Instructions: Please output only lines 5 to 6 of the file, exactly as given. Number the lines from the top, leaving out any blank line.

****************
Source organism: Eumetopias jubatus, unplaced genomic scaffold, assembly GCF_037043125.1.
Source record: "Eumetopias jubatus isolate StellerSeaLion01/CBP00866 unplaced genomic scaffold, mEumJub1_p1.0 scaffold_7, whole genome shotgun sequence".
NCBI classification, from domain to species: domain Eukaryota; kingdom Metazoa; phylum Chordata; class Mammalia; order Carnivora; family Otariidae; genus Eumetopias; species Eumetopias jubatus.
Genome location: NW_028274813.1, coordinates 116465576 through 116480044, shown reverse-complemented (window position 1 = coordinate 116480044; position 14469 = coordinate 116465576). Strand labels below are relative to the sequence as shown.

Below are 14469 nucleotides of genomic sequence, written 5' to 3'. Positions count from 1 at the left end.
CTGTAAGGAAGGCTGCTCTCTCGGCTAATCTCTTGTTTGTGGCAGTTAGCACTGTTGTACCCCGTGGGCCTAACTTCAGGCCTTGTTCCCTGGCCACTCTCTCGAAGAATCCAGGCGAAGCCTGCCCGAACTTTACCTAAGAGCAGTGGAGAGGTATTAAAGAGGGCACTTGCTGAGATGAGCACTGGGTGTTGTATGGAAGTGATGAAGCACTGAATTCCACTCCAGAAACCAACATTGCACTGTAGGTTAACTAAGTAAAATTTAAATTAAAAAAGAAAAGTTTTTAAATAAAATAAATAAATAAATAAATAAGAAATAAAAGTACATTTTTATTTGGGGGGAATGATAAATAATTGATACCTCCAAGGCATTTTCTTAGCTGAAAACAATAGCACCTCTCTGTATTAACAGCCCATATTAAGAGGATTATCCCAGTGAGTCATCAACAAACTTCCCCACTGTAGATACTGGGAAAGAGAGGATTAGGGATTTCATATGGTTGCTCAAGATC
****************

Below are 14469 nucleotides of genomic sequence, written 5' to 3'. Positions count from 1 at the left end.
CTGTAAGGAAGGCTGCTCTCTCGGCTAATCTCTTGTTTGTGGCAGTTAGCACTGTTGTACCCCGTGGGCCTAACTTCAGGCCTTGTTCCCTGGCCACTCTCTCGAAGAATCCAGGCGAAGCCTGCCCGAACTTTACCTAAGAGCAGTGGAGAGGTATTAAAGAGGGCACTTGCTGAGATGAGCACTGGGTGTTGTATGGAAGTGATGAAGCACTGAATTCCACTCCAGAAACCAACATTGCACTGTAGGTTAACTAAGTAAAATTTAAATTAAAAAAGAAAAGTTTTTAAATAAAATAAATAAATAAATAAATAAGAAATAAAAGTACATTTTTATTTGGGGGGAATGATAAATAATTGATACCTCCAAGGCATTTTCTTAGCTGAAAACAATAGCACCTCTCTGTATTAACAGCCCATATTAAGAGGATTATCCCAGTGAGTCATCAACAAACTTCCCCACTGTAGATACTGGGAAAGAGAGGATTAGGGATTTCATATGGTTGCTCAAGATC